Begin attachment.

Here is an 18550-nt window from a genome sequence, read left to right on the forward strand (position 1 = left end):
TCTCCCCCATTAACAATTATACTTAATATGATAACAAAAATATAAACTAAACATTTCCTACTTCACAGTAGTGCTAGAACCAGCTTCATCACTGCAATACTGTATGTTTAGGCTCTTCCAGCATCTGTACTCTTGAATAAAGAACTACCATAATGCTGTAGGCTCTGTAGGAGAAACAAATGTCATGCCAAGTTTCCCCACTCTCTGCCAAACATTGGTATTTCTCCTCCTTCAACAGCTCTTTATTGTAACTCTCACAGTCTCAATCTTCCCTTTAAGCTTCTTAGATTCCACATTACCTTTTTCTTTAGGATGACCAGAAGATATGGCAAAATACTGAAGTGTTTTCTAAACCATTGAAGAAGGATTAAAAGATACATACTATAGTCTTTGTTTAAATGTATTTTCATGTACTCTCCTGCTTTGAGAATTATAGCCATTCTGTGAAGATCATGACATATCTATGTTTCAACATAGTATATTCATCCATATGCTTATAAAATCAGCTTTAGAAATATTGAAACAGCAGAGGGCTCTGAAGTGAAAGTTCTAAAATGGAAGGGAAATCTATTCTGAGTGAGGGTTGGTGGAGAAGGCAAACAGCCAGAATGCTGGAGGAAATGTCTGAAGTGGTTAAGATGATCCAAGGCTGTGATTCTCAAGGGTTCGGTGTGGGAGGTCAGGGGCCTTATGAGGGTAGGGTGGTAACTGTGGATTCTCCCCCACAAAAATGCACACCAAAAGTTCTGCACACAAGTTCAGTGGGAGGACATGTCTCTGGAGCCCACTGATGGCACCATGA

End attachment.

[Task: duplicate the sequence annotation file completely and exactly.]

Here is an 18550-nt window from a genome sequence, read left to right on the forward strand (position 1 = left end):
TCTCCCCCATTAACAATTATACTTAATATGATAACAAAAATATAAACTAAACATTTCCTACTTCACAGTAGTGCTAGAACCAGCTTCATCACTGCAATACTGTATGTTTAGGCTCTTCCAGCATCTGTACTCTTGAATAAAGAACTACCATAATGCTGTAGGCTCTGTAGGAGAAACAAATGTCATGCCAAGTTTCCCCACTCTCTGCCAAACATTGGTATTTCTCCTCCTTCAACAGCTCTTTATTGTAACTCTCACAGTCTCAATCTTCCCTTTAAGCTTCTTAGATTCCACATTACCTTTTTCTTTAGGATGACCAGAAGATATGGCAAAATACTGAAGTGTTTTCTAAACCATTGAAGAAGGATTAAAAGATACATACTATAGTCTTTGTTTAAATGTATTTTCATGTACTCTCCTGCTTTGAGAATTATAGCCATTCTGTGAAGATCATGACATATCTATGTTTCAACATAGTATATTCATCCATATGCTTATAAAATCAGCTTTAGAAATATTGAAACAGCAGAGGGCTCTGAAGTGAAAGTTCTAAAATGGAAGGGAAATCTATTCTGAGTGAGGGTTGGTGGAGAAGGCAAACAGCCAGAATGCTGGAGGAAATGTCTGAAGTGGTTAAGATGATCCAAGGCTGTGATTCTCAAGGGTTCGGTGTGGGAGGTCAGGGGCCTTATGAGGGTAGGGTGGTAACTGTGGATTCTCCCCCACAAAAATGCACACCAAAAGTTCTGCACACAAGTTCAGTGGGAGGACATGTCTCTGGAGCCCACTGATGGCACCATGA